McConnell's SCOTUS Gamble Might Have Helped Put Trump Over The Top

Posted: Nov 16, 2016 7:10 PM
McConnell's SCOTUS Gamble Might Have Helped Put Trump Over The Top

Did Senator Mitch McConnell (R-KY) help President-elect Donald J. Trump clinch his upset win over Hillary Clinton? It’s possible. Granted, he won. The GOP won. We’re now the dominant political force in the country—and it’s time to get to work. Republicans will soon no longer have Obama or Sen. Harry Reid (D-NV) to blame for stalled bills. Yet, while Trump was able to energize scores of white rural voters that ran up the score due to Clinton’s inability to hold the Obama coalition on Election Day, there was a significant slice of voters that backed the president-elect due to the Supreme Court. In fact, 21 percent of the electorate said the Supreme Court was their most important factor when deciding who to vote for and Trump won these people by 15 points (56/41).  That SCOTUS catalyst would’ve been non-existent if McConnell had caved to political pressure to confirm Merrick Garland to fill the late Justice Antonin Scalia’s vacancy.

It was a gamble. If Trump had lost, the possibility of Clinton nominating a pure liberal to the Court would’ve been possible, though a lot of her political capital could have also been squandered in the process. The GOP may have said they would’ve put up a united front, but the optics, the politics (they did say that the next president should fill the vacancy), and the renewed pressure probably would’ve seen the GOP move on this issue. For Clinton, she could’ve stuck with Garland, since she probably wanted to put more energy in other issues, like Obamacare. At the same time, her left flank would’ve cried foul for sure; Garland isn’t well liked with progressives over his siding with the Bush administration over enemy combatants. Conservatives are wary over Garland’s opinion about the Second Amendment. Regardless, this isn’t going to happen. Trump has a solid list of potential nominees, crafted by The Heritage Foundation and The Federalist Society, the latter of which was co-founded by Scalia. Senate Republicans kept their word and now we have a guaranteed shot to rebuild and strengthen a conservative majority on the Court, possibly for the next generation (via CNN):

One of the biggest winners Tuesday wasn't even on the ballot.

Senate Majority Leader Mitch McConnell can do a victory lap now for his success in keeping President Barack Obama from shifting the ideological balance of the Supreme Court.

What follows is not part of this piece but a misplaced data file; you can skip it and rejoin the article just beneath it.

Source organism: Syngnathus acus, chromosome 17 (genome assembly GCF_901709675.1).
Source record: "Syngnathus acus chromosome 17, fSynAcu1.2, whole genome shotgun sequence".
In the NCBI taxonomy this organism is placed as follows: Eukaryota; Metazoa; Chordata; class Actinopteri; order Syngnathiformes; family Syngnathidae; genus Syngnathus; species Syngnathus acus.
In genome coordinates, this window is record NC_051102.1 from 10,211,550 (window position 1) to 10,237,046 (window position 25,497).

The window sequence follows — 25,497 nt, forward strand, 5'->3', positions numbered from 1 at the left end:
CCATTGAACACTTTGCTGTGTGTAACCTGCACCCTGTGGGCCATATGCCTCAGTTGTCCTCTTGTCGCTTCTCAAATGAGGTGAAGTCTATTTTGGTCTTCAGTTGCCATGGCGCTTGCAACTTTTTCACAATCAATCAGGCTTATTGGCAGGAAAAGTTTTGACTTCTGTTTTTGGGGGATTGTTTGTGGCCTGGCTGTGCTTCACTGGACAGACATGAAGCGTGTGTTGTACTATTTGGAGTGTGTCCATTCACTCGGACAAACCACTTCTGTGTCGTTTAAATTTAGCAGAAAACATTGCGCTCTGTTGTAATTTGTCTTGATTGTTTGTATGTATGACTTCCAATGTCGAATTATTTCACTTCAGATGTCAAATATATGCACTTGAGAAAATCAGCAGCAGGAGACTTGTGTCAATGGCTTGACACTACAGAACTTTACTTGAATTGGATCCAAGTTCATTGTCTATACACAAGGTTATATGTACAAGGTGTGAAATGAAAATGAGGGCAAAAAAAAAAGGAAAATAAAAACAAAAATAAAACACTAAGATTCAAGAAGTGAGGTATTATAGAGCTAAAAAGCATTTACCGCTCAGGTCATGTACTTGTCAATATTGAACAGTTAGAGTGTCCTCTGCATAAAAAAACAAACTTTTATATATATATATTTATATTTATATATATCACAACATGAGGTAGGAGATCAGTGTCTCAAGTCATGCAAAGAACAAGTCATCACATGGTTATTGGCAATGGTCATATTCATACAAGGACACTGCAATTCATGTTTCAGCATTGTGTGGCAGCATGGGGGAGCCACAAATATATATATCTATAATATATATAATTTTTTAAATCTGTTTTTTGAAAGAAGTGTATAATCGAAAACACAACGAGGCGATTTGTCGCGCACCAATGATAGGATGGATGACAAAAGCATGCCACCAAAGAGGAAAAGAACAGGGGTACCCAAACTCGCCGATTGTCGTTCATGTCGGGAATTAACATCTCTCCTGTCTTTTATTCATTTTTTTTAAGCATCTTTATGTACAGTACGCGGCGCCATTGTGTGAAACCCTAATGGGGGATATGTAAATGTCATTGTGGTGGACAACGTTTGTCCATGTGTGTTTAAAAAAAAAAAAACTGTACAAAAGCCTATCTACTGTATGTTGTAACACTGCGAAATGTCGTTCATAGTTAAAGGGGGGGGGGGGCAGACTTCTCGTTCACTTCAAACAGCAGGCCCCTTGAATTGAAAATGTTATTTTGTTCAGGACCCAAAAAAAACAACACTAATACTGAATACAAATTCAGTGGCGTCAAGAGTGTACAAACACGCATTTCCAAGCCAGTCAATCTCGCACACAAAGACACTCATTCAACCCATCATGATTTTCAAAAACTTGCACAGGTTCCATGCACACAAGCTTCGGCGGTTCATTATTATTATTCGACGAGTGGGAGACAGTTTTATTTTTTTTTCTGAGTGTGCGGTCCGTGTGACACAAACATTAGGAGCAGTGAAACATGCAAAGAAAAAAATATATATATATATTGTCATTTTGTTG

Democrats, meanwhile, have to ask whether Obama's nomination of Merrick Garland, a 63-year-old moderate, was a mistake. Some progressives hoped for a younger candidate, with a more diverse background, might have better excited liberals.

It was McConnell who seized the moment after the death of Scalia last February to announce there would be no confirmation hearings until after the election. "The next justice could fundamentally alter the direction of the Supreme Court and have a profound impact on our country," he said at the time.

There's no way of knowing if McConnell was certain a Republican would win. But it was worth a shot for the veteran senator. He held to his promise and denied Obama's pick, federal appeals court Judge Merrick Garland, a hearing or vote. And now, he has likely ensured a conservative majority on the Supreme Court for years to come.

Carrie Severino of the Judicial Crisis Network reiterated the opportunity the Trump White House has at solidifying a conservative majority on the Court, while also noting that there are scores of vacancies to fill in the U.S. Court of Appeals. Over at Hot Air, Allahpundit also wrote that McConnell holding the line on Garland possibly made the difference:

…given how narrow his margins of victory were in Wisconsin, Pennsylvania, and Michigan, with Trump winning the three states by just a bit more than 100,000 votes total, even a small number of #NeverTrumpers coming home to the GOP in the end because of the Court might have been decisive. Trump’s electoral-college margin was impressive but his popular-vote advantage in the winning states was whisker-thin. Every vote mattered. And the Court vacancy surely earned him some reluctant votes.


In all three of the Rust Belt trifecta states, Wisconsin, Pennsylvania, and Michigan, Trump’s support among Republicans was slightly better than Clinton’s was with Democrats. In Pennsylvania the GOP split for him 89/9 (+80) versus Democrats splitting 87/11 for Clinton (+76). In Michigan Republicans broke 90/7 for Trump (+83) compared to Democrats breaking 88/9 for Hillary (+79). And in Wisconsin, which was supposed to be Clinton’s strongest state, they were dead even at +84 in net party support with Republicans dividing 90/6 for Trump and Democrats dividing 91/7 for Clinton. Any degree of underperformance with his own base might have cost him the election, but in the end they were rock solid. Alas, the state exit polls didn’t ask specifically about the Supreme Court, but given how tight those three races were and how remarkable Trump’s support was among what was supposed to be a divided Republican Party, is it likely that the Scalia vacancy made the difference? I think it’s surely possible.

So, while this shouldn’t be used by Senate Republicans to dictate the Trump agenda, the president-elect should at least acknowledge that Mr. McConnell, who is not beloved by conservatives, actually did Trump and the Party a solid by firmly saying “no” to Garland.